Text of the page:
Teens who vape—use an e-cigarette—were almost three times more likely to have started smoking tobacco cigarettes a year later than those who had never vaped, according to a recent study in the journal Tobacco Control.

“That’s worrying news,” says Consumer Reports chief medical adviser Marvin M. Lipman, M.D. “Although the long-term safety of e-cigarettes and other nicotine vaporizers is still unknown, there’s no question that nicotine in any form is an extremely addictive drug and that tobacco products can be deadly,” he says.

To find out how vaping affected teen’s cigarette smoking habits, researchers from the University of Hawaii Cancer Center asked 2,338 9th and 10th graders at six Hawaiian high schools in 2013 about their vaping and smoking habits. One year later the scientists quizzed the teens again. The upshot: 20 percent of the e-cigarette-using teens had started smoking traditional cigarettes. By contrast, 2 percent of the non-vapers had started smoking tobacco cigarettes, 10 percent had tried vaping, and 4 percent were both smoking and vaping.

The study also found that teens who were heavier users of e-cigarettes were more likely to become regular cigarette smokers a year later. And for those who already smoked cigarettes, e-cigarettes did not help them quit smoking, contradicting the popular argument that vaping leads to a reduction in smoking.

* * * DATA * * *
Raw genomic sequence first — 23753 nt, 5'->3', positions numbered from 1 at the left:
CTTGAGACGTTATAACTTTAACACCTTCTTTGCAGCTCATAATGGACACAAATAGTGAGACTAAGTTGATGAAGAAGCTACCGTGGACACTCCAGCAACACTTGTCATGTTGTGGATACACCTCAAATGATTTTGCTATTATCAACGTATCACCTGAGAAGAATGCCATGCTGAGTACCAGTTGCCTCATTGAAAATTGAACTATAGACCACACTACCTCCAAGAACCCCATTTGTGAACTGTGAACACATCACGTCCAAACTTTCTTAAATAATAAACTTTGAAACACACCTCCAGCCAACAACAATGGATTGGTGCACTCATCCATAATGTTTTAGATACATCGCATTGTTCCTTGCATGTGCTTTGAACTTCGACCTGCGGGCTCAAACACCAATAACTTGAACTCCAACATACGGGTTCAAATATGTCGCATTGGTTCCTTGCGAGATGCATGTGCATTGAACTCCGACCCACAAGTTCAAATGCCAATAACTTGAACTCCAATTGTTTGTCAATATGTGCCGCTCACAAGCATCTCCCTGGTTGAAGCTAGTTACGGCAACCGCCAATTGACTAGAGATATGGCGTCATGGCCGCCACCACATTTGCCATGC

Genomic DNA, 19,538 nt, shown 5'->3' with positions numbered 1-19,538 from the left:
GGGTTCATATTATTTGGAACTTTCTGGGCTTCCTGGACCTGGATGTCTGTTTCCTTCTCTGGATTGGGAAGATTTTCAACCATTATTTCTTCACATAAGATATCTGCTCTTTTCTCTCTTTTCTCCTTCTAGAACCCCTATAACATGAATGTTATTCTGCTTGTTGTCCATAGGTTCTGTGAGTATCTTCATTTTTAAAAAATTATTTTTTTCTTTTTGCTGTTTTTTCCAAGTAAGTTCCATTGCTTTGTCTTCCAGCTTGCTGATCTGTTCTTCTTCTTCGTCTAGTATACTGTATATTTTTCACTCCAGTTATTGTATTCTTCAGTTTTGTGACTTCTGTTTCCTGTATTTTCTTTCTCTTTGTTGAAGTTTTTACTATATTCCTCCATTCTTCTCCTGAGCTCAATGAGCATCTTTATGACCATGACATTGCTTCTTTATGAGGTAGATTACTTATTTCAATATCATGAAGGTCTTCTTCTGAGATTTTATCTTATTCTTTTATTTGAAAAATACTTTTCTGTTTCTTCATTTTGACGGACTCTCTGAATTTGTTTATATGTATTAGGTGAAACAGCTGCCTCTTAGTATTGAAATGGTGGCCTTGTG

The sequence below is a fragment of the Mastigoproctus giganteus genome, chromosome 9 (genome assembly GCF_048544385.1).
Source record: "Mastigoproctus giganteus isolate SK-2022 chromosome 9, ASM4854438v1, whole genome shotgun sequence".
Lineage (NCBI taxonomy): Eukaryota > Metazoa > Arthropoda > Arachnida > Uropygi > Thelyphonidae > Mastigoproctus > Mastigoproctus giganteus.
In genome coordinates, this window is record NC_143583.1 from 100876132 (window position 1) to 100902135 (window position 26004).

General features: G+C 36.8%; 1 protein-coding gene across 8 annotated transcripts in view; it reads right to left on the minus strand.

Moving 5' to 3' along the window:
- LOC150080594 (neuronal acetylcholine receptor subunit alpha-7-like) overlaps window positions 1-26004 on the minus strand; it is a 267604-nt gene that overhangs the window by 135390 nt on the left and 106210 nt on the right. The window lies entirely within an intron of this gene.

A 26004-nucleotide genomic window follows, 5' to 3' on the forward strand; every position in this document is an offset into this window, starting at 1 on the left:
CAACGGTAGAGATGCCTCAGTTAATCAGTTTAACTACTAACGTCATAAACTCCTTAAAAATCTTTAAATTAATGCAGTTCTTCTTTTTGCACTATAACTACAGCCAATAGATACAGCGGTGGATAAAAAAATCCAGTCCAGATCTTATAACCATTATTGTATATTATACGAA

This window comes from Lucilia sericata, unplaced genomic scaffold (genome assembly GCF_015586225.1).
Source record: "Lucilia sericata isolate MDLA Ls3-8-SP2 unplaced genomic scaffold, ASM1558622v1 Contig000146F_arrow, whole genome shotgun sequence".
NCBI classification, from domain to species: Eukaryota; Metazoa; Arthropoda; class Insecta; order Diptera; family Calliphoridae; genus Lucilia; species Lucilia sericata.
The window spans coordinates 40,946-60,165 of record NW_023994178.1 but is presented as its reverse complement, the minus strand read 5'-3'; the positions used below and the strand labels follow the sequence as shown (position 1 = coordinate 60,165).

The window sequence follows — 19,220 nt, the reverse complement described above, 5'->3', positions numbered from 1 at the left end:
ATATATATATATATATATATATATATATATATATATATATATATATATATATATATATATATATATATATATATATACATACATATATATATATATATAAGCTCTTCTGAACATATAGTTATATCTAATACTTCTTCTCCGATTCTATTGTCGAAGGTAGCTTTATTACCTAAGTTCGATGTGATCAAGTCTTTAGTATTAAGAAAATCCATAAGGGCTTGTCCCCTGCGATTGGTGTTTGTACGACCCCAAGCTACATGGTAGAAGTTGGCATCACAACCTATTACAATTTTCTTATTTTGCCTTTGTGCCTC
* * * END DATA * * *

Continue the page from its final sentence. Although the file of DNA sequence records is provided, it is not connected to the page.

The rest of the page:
Earlier studies have arrived at similar conclusions. For example, a  study of 40,000 middle- and high-school students published in 2014 in the journal JAMA Pediatrics found that smokers who also used e-cigarettes tended to smoke more than smokers who didn’t use e-cigs. And in October 2015 the U.S Preventive Services Task Force, an independent panel of experts that advises the government on health issues, decided not to recommend e-cigarettes as smoking cessation devices.

“E-cigarettes and other liquid nicotine vaping devices come in a variety of sweet-smelling and tasting flavors, such as bubblegum, cherry, gummy bear, and watermelon, which are clearly designed to appeal to teens,” Lipman says, “and once teens are hooked on nicotine, studies like this one suggest that teens frequently graduate from vaping to smoking regular cigarettes—creating a new generation of smokers with all the associated health risks, including heart disease and cancer.”